Culture Change and the New Long Term Care Regulations

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By Karen Schoeneman, MPA, Karen Schoeneman Consulting, LLC – Pioneer Network

The new nursing home regulations came out as final on October 4, and this has caused many an administrator’s heart to skip a beat. But don’t panic, CMS listened to the many commenters who said there are many large new mandates, and they need more time to put them all in place.  Given the magnitude of the changes, CMS has determined that the regulations will become effective in three phases: most of the simpler mandates on November 28, 2016, the second phase in November 2017, and the third phase in November 2019. Many current regulations were re-organized within the document, but nothing was lost and many things were clarified or enhanced to further person-centered care. Though there are too many changes to cover in this short article, I’d like to give you the “Readers Digest Condensed version,” focusing on some of the changes in requirements related to resident rights and quality of life.

CMS made it clear in their responses to comments that person-centered care is an important theme that runs through the whole set of regulations.  They developed a new section (483.21) titled “Comprehensive Person-Centered Care Planning.” The section gives strong emphasis to resident/representative participation in care planning, and to the team focusing on the resident’s goals and preferences. It also requires the care plan team to include a nurse aide with responsibility for the resident, a member of the food services staff, the physician, and a registered nurse. (They don’t each necessarily need to go to all meetings.)

There is also a new section (483.40) called “Behavioral Health Services” (effective in Phase 2). This section mandates that nursing homes hire and train “sufficient staff” to assist residents with mental and psychosocial disorders and those with a history of trauma or post-traumatic stress disorder (PTSD). This section also emphasizes trying non-drug interventions.

The new requirements also mandate that nursing homes conduct an annual assessment of their resident population, the capabilities of staff and available resources to ensure they are adequate to provide the care and services each resident needs. There is a new training section (483.95), mandating training for all staff, not just nurse aides, and lists several required topics including resident rights, abuse prevention, communication, and behavioral health, among others. The training section includes requirements to ensure contracted staff and even volunteers are trained with regard to their duties.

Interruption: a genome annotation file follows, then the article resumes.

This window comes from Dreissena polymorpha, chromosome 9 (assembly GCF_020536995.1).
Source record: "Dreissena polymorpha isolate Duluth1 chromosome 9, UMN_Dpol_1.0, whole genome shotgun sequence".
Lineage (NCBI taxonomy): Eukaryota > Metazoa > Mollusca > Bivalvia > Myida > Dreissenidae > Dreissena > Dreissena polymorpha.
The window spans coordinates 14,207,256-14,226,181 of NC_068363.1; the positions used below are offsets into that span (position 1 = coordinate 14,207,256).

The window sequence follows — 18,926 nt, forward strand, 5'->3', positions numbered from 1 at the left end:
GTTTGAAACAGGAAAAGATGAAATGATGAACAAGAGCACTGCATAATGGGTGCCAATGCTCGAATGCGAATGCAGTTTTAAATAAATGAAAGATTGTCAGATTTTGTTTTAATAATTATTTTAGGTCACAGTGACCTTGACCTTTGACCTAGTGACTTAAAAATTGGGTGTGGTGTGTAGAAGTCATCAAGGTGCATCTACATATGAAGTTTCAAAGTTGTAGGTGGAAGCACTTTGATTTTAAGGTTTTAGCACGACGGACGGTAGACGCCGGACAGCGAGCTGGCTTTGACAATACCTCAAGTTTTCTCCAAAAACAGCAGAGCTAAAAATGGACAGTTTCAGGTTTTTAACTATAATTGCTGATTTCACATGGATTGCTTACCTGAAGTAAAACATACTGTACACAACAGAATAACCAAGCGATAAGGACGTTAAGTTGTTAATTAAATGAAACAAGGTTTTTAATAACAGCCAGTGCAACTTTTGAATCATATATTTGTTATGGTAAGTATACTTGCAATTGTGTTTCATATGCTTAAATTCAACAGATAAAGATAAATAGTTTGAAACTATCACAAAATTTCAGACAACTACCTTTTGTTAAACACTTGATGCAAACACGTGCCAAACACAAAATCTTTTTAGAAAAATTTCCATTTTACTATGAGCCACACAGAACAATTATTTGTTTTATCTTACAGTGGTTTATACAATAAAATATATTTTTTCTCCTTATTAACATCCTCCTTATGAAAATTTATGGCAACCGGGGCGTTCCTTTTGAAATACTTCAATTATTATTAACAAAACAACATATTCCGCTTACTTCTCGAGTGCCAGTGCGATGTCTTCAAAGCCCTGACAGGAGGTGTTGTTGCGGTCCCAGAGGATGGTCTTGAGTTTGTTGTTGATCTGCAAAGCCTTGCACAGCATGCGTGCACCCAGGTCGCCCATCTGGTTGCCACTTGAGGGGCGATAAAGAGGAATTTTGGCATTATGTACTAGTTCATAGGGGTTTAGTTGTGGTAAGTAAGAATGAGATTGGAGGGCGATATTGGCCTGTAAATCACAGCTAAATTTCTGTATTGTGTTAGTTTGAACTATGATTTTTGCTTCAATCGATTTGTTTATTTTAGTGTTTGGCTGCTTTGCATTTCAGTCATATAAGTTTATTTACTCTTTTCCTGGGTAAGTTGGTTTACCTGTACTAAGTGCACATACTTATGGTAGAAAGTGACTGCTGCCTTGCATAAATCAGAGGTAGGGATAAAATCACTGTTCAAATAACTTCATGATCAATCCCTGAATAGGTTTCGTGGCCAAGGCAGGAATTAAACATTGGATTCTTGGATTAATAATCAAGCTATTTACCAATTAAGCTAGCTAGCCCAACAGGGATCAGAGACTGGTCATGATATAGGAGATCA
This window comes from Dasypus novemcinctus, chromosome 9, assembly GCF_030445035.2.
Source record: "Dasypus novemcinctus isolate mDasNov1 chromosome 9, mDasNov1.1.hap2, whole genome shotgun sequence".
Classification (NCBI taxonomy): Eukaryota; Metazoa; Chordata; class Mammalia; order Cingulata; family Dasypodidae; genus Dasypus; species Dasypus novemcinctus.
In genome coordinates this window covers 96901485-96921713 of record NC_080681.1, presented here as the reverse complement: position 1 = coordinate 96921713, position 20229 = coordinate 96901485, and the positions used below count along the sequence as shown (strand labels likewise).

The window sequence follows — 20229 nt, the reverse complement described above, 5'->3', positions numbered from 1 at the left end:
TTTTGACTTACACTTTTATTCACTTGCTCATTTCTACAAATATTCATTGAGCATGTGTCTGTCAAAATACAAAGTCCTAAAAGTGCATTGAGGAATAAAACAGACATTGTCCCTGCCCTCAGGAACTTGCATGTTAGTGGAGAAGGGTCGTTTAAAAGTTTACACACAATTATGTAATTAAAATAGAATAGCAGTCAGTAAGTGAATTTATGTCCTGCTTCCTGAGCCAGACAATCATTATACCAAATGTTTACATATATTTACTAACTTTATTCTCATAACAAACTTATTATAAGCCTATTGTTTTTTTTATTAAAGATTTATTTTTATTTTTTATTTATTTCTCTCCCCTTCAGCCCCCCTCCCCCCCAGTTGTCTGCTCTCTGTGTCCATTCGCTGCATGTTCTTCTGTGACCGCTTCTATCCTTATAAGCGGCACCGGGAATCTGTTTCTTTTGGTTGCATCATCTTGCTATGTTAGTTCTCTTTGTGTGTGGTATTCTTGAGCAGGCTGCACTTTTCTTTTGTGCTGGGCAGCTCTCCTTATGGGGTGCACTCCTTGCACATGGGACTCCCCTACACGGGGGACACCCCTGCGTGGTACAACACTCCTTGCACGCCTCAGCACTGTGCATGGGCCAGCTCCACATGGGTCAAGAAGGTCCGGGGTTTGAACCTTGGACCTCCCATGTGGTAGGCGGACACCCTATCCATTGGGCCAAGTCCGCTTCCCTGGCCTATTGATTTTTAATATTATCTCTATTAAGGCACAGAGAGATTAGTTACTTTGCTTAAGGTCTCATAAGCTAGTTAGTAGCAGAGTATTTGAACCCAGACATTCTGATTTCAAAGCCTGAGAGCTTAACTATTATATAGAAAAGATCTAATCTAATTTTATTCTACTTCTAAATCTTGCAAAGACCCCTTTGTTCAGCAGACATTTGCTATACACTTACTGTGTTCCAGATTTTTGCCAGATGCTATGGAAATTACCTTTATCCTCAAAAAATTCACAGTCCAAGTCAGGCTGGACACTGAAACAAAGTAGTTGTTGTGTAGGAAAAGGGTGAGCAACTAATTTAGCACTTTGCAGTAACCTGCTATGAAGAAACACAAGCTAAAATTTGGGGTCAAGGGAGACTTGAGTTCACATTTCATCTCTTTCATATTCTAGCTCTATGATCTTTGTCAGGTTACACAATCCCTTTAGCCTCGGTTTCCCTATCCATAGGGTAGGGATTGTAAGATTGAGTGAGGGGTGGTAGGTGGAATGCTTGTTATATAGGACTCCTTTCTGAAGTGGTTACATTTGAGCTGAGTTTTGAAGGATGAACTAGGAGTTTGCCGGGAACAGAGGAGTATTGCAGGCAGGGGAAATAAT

The long-awaited mandates of Quality Assurance and Performance Improvement (QAPI- 483.75) and Ethics and Compliance (483.85) take effect in Phase 2. The first mandates continuous assessment of issues and development of performance improvement projects, and the second mandates detection/prevention of “criminal, civil, and administrative violations . . .”

Person-centeredness appears in many other places, such as emphasis on the right to refuse treatment, the statement that the home may offer a special diet but the resident has the right to refuse it, and many more sentences that say to me that CMS has bought in to person-centered care and is expecting it from all homes.

CMS hasn’t yet developed interpretive guidelines for the new regulations but they say these are coming next year. In addition, they are making major changes to the survey process in the coming year. Training will be offered for surveyors with open access to the general public, both live and archived.

Now that you’ve had a taste of what’s in the new regulations, perhaps you are ready to delve into the entire document and read the new regulations. Well, here’s a helpful hint from me to you. Don’t fret! While the document is quite lengthy, most of it is responses to comments. In the PDF version available from the Federal Register website, the actual regulatory language is contained in the last 24 pages (beginning at the very bottom of page 161, or FR page 68847). As you read, hopefully you, too, will be pleased to see the progress made in the journey to change the culture of aging for those individuals living in our nation’s nursing homes!